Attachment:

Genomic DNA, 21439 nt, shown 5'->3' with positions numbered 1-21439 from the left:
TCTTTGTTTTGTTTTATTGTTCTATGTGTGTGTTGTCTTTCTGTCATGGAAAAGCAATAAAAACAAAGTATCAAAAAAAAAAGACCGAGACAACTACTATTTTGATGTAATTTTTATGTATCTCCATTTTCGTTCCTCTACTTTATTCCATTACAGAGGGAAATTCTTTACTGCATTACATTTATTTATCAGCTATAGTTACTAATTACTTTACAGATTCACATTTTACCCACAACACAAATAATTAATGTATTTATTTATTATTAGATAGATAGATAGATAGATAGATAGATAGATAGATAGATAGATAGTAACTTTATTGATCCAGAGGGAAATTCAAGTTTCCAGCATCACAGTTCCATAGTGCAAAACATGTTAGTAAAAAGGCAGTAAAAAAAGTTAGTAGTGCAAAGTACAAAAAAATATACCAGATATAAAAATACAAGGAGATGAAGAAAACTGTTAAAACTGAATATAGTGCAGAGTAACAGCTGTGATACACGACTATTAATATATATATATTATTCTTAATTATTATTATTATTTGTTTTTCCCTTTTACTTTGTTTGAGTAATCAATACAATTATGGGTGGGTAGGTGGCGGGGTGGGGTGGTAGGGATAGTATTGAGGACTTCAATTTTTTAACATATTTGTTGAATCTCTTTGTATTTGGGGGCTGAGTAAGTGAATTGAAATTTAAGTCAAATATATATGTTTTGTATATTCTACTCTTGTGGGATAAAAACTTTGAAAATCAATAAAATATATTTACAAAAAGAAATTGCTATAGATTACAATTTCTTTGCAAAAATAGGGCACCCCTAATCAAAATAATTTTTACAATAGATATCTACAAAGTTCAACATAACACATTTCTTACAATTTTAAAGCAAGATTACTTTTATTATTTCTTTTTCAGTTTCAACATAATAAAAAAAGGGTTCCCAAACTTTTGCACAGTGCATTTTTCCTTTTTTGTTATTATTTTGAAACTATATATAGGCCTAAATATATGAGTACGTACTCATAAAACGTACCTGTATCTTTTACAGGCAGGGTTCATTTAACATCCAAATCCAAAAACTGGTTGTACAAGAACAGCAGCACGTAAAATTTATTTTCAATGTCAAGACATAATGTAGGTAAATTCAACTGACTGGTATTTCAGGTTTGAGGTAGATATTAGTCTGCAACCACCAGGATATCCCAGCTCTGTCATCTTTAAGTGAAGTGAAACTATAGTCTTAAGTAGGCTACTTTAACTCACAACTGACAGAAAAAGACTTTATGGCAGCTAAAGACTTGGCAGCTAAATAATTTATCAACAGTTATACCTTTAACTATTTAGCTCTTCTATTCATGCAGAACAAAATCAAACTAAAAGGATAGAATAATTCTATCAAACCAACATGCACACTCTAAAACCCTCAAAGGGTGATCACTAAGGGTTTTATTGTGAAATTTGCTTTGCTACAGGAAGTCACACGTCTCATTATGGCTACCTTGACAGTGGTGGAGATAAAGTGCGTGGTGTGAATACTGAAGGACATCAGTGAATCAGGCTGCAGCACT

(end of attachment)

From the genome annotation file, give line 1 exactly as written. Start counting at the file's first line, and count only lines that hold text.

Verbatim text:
Genomic DNA, 21439 nt, shown 5'->3' with positions numbered 1-21439 from the left: